• Mow established lawns when the weather is mild enough and the grass shows signs of growth. Ensure the first cut of the season is light, raising the blades 0.5cm (¼in) higher than the usual cutting height. See 0ur step-by-step mowing guide
  • Add grass clippings to the compost heap in thin layers. Too much all at once is likely to cause wet, poorly aerated conditions, resulting in smelly slime rather than compost.
  • If you have bulbs in your lawn, such as crocuses and daffodils, wait at least six weeks after flowering before you mow the area, to allow the leaves to photosynthesise and feed the bulbs for a good display next spring. 
  • ​​Apply a high nitrogen spring lawn feed in late March if your grass needs a boost. This will promote strong growth to help the lawn recover after the winter. However,   it’s best to use the minimum necessary, to reduce the environmental impact.
  • Straighten lawn edges using a half-moon turf iron and a board, or use sand to mark out a curve, which can then be cut out with the iron. At the same time, create a 7.5cm (3in) ‘gutter’ around the lawn to prevent grass spreading into your borders.

  • See our guide to spring/summer lawn care.


New lawns

  • Lay turf onto prepared soil if it’s not too wet or frozen. Work    from planks, to avoid compacting the ground. Avoid walking on newly laid turf – leave it  undisturbed for several weeks to allow the new roots to establish.
  • Wait until the grass is 5cm (2in) tall on newly turfed lawns before mowing with the blades set to the highest setting.
  • Prepare the ground for sowing a new lawn from seed by forking over, weeding, levelling and firming lightly. Doing this several weeks in advance gives the soil time to settle, so you have an even surface for sowing in April, once the weather is warmer.​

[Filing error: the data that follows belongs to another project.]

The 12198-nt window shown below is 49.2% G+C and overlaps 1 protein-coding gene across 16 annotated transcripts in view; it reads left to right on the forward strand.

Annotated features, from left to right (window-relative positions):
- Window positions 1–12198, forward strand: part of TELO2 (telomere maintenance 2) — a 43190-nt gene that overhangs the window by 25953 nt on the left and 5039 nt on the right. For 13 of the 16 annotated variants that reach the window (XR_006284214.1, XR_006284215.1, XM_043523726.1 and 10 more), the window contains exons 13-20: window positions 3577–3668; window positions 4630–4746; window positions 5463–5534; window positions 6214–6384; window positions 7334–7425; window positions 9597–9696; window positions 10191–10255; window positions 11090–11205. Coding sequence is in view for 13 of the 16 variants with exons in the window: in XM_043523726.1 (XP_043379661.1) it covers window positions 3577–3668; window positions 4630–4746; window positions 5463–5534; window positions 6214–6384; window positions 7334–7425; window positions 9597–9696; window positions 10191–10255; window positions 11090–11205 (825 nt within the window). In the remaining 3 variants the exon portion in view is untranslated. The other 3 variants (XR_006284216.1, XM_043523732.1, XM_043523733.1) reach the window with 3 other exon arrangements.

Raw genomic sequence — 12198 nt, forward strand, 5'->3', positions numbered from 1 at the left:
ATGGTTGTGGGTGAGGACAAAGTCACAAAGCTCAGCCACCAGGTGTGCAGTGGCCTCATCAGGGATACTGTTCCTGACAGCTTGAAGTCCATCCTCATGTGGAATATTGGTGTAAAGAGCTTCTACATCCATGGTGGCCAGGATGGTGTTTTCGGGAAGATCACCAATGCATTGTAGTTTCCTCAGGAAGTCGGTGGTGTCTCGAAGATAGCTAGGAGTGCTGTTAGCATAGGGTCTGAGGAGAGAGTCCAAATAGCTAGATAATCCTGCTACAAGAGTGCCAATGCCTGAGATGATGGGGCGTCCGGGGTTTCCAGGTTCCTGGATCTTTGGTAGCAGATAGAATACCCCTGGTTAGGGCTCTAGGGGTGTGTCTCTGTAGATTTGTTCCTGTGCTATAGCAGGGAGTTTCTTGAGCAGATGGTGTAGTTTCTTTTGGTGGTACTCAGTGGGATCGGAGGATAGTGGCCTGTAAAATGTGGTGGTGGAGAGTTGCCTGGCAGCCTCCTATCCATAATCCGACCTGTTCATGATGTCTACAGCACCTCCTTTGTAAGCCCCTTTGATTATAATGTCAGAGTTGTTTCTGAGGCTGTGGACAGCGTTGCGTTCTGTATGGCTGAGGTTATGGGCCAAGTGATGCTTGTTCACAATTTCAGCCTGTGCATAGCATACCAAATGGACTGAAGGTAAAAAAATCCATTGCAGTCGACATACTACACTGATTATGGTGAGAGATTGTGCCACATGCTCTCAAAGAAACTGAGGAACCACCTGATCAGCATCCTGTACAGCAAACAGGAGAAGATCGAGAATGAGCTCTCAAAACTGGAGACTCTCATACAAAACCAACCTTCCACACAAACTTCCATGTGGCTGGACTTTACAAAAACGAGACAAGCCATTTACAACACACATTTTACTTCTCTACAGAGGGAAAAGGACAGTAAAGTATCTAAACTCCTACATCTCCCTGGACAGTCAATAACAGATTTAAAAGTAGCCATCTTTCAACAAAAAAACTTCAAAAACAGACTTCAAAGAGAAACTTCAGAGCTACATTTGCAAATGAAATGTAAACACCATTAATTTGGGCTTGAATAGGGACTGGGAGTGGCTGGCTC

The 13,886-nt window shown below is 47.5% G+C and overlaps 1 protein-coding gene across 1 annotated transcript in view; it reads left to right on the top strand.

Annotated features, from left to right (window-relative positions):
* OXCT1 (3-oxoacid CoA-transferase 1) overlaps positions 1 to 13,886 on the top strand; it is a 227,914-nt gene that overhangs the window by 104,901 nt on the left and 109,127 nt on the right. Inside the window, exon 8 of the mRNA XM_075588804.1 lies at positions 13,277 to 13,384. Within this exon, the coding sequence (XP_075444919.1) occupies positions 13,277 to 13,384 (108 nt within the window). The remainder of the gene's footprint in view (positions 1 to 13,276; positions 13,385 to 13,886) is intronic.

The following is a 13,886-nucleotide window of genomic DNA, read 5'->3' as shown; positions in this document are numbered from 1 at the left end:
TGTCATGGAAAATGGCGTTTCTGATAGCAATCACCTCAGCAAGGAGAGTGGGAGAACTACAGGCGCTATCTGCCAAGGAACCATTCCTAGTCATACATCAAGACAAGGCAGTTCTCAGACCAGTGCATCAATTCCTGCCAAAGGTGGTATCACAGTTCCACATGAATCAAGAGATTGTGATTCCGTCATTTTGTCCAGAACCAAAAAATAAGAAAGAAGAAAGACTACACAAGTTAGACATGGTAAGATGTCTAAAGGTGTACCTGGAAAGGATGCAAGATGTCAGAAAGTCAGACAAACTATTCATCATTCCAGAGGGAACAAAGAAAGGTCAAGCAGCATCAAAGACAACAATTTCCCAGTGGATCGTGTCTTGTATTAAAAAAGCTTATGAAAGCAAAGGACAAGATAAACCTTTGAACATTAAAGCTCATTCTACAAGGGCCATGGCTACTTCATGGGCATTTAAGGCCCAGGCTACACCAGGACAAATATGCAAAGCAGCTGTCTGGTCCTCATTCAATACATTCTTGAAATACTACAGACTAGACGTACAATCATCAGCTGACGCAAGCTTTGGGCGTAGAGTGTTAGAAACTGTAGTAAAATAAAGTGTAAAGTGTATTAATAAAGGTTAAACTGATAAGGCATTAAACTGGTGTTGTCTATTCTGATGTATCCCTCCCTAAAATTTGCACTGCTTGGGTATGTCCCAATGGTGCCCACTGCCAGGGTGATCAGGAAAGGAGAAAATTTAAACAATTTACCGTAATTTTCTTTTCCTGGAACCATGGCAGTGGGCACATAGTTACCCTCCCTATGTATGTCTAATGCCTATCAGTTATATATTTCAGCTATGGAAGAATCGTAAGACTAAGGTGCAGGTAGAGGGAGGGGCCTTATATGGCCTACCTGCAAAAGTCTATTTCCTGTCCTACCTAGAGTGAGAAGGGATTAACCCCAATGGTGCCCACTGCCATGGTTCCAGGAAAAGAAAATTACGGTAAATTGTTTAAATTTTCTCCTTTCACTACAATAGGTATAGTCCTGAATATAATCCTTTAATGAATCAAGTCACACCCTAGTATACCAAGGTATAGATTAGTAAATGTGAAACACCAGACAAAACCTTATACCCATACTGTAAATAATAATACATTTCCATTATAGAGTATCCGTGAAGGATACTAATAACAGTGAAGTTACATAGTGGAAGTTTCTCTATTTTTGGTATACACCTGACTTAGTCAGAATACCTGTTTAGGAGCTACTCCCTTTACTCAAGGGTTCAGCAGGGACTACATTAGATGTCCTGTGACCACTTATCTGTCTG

• Sow a wildflower meadow or plant wildflower plugs into existing lawns.
  • See our video guide to creating a new lawn.

Problem solving

  • Worm casts are a sign of healthy soil, but if you don’t like them on your lawn, brush them off with a hard broom once they dry out.

  • Re-seed bare patches at the end of the month in mild regions –  but delay if the weather is cold as the seeds won’t germinate.

  • Molehills can be a problem if you want a neat, flat lawn, and spring can be an active time for moles, as they tunnel in search of food. Tolerate them if possible, but if you want to encourage them to move elsewhere, see our guide to moles.

  • Tackle algae and fungal diseases such as fusarium patch by pruning back any overhanging trees or shrubs to improve airflow and light. Or consider replacing the lawn with shade-tolerant groundcover plants instead.
  • If moss is a problem (usually only in damp, poorly drained lawns) and you want to get rid of it, try removing with a spring-tined rake first. If that isn’t successful, you could apply a chemical moss killer, then rake out the debris after a couple of weeks. See our guide to moss in lawns
  • See all our lawn care advice.

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Advice from the RHS

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The Royal Horticultural Society is the UK’s leading gardening charity. We aim to enrich everyone’s life through plants, and make the UK a greener and more beautiful place.